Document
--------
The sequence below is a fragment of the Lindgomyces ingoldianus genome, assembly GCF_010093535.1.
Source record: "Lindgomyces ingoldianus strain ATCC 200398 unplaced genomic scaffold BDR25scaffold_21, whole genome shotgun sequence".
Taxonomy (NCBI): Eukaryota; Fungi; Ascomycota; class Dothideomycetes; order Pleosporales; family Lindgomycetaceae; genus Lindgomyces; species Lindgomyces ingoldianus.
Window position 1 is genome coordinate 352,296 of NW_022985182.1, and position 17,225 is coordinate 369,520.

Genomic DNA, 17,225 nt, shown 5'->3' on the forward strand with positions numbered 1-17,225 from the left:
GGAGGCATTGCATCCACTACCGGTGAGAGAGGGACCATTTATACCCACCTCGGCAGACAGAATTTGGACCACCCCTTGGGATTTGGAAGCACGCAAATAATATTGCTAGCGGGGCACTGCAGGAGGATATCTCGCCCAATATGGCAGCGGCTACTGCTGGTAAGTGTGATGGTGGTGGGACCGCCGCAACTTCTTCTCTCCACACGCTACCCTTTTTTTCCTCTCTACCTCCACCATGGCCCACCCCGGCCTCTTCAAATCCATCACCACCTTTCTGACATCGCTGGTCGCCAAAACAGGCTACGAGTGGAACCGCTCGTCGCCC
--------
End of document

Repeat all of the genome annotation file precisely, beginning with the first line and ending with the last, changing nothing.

The sequence below is a fragment of the Lindgomyces ingoldianus genome, assembly GCF_010093535.1.
Source record: "Lindgomyces ingoldianus strain ATCC 200398 unplaced genomic scaffold BDR25scaffold_21, whole genome shotgun sequence".
Taxonomy (NCBI): Eukaryota; Fungi; Ascomycota; class Dothideomycetes; order Pleosporales; family Lindgomycetaceae; genus Lindgomyces; species Lindgomyces ingoldianus.
Window position 1 is genome coordinate 352,296 of NW_022985182.1, and position 17,225 is coordinate 369,520.

Genomic DNA, 17,225 nt, shown 5'->3' on the forward strand with positions numbered 1-17,225 from the left:
GGAGGCATTGCATCCACTACCGGTGAGAGAGGGACCATTTATACCCACCTCGGCAGACAGAATTTGGACCACCCCTTGGGATTTGGAAGCACGCAAATAATATTGCTAGCGGGGCACTGCAGGAGGATATCTCGCCCAATATGGCAGCGGCTACTGCTGGTAAGTGTGATGGTGGTGGGACCGCCGCAACTTCTTCTCTCCACACGCTACCCTTTTTTTCCTCTCTACCTCCACCATGGCCCACCCCGGCCTCTTCAAATCCATCACCACCTTTCTGACATCGCTGGTCGCCAAAACAGGCTACGAGTGGAACCGCTCGTCGCCC